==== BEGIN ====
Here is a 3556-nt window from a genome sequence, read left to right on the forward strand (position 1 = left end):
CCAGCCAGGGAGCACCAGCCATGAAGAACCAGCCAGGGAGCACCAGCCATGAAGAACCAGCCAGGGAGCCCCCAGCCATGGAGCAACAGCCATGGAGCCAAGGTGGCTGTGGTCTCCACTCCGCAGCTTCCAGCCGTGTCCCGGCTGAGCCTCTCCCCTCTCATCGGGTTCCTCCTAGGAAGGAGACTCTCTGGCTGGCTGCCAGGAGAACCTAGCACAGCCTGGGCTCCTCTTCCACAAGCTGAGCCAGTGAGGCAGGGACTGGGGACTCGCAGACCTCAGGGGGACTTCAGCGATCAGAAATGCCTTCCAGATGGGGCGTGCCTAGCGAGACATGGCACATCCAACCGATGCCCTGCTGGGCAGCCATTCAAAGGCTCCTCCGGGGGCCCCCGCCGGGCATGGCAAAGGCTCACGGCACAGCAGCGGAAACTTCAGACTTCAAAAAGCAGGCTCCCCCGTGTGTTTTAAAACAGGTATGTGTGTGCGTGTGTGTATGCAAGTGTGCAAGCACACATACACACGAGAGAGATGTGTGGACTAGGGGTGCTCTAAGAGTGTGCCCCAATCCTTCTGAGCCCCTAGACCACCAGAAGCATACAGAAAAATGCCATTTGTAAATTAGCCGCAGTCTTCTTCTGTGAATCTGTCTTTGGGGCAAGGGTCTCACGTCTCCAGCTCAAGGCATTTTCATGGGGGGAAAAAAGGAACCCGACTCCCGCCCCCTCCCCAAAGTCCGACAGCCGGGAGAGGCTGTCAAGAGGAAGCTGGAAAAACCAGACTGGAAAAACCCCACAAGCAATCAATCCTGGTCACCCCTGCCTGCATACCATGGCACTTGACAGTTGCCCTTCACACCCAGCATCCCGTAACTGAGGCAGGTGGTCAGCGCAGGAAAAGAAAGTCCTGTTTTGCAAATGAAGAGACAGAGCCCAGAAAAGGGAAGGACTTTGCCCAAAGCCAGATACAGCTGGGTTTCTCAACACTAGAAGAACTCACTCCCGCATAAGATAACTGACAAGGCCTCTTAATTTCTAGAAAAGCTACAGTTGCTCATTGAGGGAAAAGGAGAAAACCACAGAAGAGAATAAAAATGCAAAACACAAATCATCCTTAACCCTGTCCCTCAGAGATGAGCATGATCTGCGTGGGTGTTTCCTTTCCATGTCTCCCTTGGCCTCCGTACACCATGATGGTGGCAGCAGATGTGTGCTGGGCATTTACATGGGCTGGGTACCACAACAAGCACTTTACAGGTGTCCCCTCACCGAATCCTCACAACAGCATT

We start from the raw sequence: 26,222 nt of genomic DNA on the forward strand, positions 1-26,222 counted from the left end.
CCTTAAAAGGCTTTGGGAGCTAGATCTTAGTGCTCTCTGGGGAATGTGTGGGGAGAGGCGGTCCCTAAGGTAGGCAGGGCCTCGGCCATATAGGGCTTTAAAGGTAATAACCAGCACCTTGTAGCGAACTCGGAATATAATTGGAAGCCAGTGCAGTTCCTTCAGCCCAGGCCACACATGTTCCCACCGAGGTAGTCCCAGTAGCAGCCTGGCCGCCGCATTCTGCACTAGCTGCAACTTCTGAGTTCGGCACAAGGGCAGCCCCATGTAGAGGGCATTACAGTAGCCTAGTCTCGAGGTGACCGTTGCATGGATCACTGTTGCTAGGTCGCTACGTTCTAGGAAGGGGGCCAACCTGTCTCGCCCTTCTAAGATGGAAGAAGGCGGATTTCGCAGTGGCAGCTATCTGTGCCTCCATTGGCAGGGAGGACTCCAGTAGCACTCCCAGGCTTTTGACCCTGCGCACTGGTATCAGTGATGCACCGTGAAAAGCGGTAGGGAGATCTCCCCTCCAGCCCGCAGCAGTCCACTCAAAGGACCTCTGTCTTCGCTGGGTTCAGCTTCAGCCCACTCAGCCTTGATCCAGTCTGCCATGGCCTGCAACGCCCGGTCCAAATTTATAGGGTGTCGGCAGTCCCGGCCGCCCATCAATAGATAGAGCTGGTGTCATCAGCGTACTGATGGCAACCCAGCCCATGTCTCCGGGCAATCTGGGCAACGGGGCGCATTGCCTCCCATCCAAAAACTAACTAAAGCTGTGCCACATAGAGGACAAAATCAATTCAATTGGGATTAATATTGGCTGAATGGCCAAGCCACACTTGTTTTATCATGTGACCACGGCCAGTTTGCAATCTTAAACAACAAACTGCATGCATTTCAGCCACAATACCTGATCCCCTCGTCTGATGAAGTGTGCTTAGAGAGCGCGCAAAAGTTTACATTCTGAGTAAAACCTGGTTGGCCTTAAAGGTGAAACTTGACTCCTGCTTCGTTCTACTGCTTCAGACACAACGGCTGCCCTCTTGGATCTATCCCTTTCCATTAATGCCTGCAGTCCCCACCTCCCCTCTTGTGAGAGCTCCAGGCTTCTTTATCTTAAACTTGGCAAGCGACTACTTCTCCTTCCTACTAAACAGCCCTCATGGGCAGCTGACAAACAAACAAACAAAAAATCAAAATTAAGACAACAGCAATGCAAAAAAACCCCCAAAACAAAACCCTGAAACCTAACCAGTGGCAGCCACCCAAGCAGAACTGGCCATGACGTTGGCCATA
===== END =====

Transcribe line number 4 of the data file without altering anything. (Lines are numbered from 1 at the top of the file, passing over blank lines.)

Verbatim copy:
CCTTAAAAGGCTTTGGGAGCTAGATCTTAGTGCTCTCTGGGGAATGTGTGGGGAGAGGCGGTCCCTAAGGTAGGCAGGGCCTCGGCCATATAGGGCTTTAAAGGTAATAACCAGCACCTTGTAGCGAACTCGGAATATAATTGGAAGCCAGTGCAGTTCCTTCAGCCCAGGCCACACATGTTCCCACCGAGGTAGTCCCAGTAGCAGCCTGGCCGCCGCATTCTGCACTAGCTGCAACTTCTGAGTTCGGCACAAGGGCAGCCCCATGTAGAGGGCATTACAGTAGCCTAGTCTCGAGGTGACCGTTGCATGGATCACTGTTGCTAGGTCGCTACGTTCTAGGAAGGGGGCCAACCTGTCTCGCCCTTCTAAGATGGAAGAAGGCGGATTTCGCAGTGGCAGCTATCTGTGCCTCCATTGGCAGGGAGGACTCCAGTAGCACTCCCAGGCTTTTGACCCTGCGCACTGGTATCAGTGATGCACCGTGAAAAGCGGTAGGGAGATCTCCCCTCCAGCCCGCAGCAGTCCACTCAAAGGACCTCTGTCTTCGCTGGGTTCAGCTTCAGCCCACTCAGCCTTGATCCAGTCTGCCATGGCCTGCAACGCCCGGTCCAAATTTATAGGGTGTCGGCAGTCCCGGCCGCCCATCAATAGATAGAGCTGGTGTCATCAGCGTACTGATGGCAACCCAGCCCATGTCTCCGGGCAATCTGGGCAACGGGGCGCATTGCCTCCCATCCAAAAACTAACTAAAGCTGTGCCACATAGAGGACAAAATCAATTCAATTGGGATTAATATTGGCTGAATGGCCAAGCCACACTTGTTTTATCATGTGACCACGGCCAGTTTGCAATCTTAAACAACAAACTGCATGCATTTCAGCCACAATACCTGATCCCCTCGTCTGATGAAGTGTGCTTAGAGAGCGCGCAAAAGTTTACATTCTGAGTAAAACCTGGTTGGCCTTAAAGGTGAAACTTGACTCCTGCTTCGTTCTACTGCTTCAGACACAACGGCTGCCCTCTTGGATCTATCCCTTTCCATTAATGCCTGCAGTCCCCACCTCCCCTCTTGTGAGAGCTCCAGGCTTCTTTATCTTAAACTTGGCAAGCGACTACTTCTCCTTCCTACTAAACAGCCCTCATGGGCAGCTGACAAACAAACAAACAAAAAATCAAAATTAAGACAACAGCAATGCAAAAAAACCCCCAAAACAAAACCCTGAAACCTAACCAGTGGCAGCCACCCAAGCAGAACTGGCCATGACGTTGGCCATA